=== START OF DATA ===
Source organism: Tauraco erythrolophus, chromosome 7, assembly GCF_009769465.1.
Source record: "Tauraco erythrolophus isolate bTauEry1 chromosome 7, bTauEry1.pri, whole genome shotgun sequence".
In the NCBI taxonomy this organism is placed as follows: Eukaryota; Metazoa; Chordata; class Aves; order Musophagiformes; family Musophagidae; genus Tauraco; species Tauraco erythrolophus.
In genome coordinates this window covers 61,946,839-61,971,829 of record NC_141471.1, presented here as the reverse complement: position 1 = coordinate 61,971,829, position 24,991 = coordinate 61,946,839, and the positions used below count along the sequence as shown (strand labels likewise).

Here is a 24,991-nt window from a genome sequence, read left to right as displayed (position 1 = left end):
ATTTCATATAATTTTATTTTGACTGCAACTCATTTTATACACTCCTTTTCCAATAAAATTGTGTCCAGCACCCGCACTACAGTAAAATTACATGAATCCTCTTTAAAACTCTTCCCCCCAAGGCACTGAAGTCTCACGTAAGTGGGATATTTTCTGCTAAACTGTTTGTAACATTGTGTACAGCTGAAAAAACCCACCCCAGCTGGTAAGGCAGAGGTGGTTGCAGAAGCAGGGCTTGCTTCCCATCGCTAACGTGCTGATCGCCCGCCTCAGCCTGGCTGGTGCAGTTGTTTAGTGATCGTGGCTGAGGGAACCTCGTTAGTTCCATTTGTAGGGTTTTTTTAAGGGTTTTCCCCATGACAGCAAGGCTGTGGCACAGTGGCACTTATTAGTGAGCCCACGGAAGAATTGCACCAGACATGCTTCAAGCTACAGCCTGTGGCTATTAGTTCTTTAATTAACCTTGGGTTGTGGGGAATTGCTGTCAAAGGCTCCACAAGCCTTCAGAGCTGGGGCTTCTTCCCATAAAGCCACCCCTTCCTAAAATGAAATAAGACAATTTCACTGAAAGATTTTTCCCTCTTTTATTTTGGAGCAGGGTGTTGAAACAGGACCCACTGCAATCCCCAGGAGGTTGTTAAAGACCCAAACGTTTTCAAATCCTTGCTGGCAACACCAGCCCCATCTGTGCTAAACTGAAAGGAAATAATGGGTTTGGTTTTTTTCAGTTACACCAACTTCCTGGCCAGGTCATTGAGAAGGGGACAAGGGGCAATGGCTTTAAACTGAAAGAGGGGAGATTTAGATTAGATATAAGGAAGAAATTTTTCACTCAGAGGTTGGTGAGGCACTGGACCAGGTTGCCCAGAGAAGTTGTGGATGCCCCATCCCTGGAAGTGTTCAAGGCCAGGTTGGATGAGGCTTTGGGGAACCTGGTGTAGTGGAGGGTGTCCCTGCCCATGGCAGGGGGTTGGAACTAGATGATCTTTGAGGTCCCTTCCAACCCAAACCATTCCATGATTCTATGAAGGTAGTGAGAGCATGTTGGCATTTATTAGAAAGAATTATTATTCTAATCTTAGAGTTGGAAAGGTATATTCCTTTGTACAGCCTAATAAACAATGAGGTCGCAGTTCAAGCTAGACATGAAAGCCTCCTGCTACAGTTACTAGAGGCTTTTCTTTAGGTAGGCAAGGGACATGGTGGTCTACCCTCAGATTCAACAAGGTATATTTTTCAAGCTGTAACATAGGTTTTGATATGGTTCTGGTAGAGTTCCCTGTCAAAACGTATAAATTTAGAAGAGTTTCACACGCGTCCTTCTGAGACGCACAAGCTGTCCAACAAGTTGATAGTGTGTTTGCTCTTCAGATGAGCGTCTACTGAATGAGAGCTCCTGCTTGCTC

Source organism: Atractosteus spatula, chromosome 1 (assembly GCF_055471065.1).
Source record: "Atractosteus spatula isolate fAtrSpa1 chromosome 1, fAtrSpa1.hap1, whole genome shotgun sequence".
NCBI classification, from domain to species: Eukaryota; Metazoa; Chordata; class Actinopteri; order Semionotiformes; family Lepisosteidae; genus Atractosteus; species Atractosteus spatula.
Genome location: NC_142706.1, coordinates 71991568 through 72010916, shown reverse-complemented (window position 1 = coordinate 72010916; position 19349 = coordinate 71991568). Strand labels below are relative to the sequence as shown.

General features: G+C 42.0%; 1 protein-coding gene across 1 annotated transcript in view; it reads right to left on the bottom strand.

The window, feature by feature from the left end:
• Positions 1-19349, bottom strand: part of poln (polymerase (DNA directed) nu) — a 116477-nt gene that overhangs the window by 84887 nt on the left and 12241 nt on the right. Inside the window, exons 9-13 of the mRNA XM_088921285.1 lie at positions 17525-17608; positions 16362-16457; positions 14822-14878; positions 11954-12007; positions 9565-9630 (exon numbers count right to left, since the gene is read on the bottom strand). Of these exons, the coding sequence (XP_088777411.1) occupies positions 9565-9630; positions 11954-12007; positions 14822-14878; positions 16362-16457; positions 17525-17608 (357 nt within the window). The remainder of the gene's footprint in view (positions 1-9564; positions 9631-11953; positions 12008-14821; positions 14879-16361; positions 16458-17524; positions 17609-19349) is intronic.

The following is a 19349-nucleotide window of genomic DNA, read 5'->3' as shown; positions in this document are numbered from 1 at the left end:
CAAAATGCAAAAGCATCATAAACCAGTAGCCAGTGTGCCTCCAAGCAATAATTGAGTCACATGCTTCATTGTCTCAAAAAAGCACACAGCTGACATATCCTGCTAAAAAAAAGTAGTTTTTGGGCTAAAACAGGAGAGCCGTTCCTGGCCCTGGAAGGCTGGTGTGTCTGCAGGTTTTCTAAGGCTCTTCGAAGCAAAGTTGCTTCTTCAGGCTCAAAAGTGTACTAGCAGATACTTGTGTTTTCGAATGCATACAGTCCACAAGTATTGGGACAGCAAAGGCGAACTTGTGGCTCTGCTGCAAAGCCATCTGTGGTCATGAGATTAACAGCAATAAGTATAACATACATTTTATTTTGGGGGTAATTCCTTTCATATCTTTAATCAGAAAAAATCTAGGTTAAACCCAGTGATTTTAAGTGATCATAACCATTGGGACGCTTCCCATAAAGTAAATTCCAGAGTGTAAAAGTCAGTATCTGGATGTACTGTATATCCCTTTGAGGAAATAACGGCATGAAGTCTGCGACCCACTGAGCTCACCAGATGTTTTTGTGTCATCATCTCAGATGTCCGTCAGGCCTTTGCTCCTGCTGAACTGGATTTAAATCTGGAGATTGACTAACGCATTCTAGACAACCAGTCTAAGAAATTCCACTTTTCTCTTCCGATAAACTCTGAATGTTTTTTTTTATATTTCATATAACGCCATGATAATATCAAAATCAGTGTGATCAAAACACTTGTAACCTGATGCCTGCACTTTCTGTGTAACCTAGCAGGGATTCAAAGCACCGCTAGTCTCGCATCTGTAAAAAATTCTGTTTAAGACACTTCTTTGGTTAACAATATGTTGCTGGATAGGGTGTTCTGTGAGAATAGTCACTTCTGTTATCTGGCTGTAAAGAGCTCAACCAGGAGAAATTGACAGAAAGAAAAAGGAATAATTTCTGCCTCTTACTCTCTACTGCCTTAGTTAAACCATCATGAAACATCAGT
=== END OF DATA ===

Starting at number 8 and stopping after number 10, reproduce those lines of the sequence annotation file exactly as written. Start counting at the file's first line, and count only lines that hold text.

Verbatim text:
Source record: "Atractosteus spatula isolate fAtrSpa1 chromosome 1, fAtrSpa1.hap1, whole genome shotgun sequence".
NCBI classification, from domain to species: Eukaryota; Metazoa; Chordata; class Actinopteri; order Semionotiformes; family Lepisosteidae; genus Atractosteus; species Atractosteus spatula.
Genome location: NC_142706.1, coordinates 71991568 through 72010916, shown reverse-complemented (window position 1 = coordinate 72010916; position 19349 = coordinate 71991568). Strand labels below are relative to the sequence as shown.